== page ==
For the record ... it was a terrible strike three call:
--Game 4 took forever. It took four hours and 33 minutes, to be exact. That was the second-longest nine-inning playoff game ever.
--A memorable Sunday night in New England. Price's first start of the series came on a Sunday night, with the Astros leading the series 1-0. But it wasn't the only game in town.
At the same time of Game 2, the Patriots were hosting Patrick Mahomes and the Chiefs at Gillette Stadium on Sunday Night Football. So while the Red Sox battled back from a 4-2 deficit with ta three-run third inning (thanks to a three-RBI double from Jackie Bradley Jr., of course), the Patriots were blowing a 24-9 lead, then coming back from a 33-30 deficit, then allowing the game-tying touchdown in the final minutes, only to end the slugfest with a picture-perfect connection from Tom Brady to Rob Gronkowski to set up the game-winning field goal.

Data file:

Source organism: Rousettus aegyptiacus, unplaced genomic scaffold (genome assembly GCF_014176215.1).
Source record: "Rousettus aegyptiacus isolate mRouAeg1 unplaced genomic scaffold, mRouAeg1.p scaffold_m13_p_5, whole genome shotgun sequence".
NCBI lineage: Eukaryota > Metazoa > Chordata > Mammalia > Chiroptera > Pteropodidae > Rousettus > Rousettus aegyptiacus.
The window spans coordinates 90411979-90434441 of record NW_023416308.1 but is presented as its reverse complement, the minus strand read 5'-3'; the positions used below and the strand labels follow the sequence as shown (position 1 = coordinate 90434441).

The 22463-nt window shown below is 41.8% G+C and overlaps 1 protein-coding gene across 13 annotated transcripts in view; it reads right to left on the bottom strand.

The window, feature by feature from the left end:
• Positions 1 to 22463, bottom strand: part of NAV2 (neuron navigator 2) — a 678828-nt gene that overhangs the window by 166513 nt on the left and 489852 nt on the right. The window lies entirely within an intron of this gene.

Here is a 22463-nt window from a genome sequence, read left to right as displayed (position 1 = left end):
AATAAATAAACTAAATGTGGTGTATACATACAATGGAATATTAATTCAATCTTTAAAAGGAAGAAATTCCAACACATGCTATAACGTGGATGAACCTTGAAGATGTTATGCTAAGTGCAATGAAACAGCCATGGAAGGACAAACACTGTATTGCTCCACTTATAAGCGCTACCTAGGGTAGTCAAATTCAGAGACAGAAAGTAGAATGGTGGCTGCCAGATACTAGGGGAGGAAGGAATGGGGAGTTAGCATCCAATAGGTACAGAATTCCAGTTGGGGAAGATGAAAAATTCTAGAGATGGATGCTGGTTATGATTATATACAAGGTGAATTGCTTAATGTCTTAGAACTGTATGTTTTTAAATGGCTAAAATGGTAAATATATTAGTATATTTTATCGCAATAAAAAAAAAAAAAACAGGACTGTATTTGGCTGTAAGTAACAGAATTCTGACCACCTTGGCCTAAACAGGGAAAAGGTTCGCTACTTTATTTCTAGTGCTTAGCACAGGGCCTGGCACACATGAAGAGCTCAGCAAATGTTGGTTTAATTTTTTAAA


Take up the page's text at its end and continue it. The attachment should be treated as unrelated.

Brady and Gronkowksi would later have some key connections against the Chiefs in the AFC Championship Game and then the Super Bowl vs. the Rams later that season, the final year of Tom Brady-Patriots glory.
That obviously had nothing to do with the Red Sox, outside of being one of the biggest "two TV nights" in modern Boston sports history. It also helps drive home the feeling that even though this all happened just three years int he past, it feels like several lifetimes ago.
If this year's series provides even half of that excitement, we'd be hard-pressed to feel cheated by that.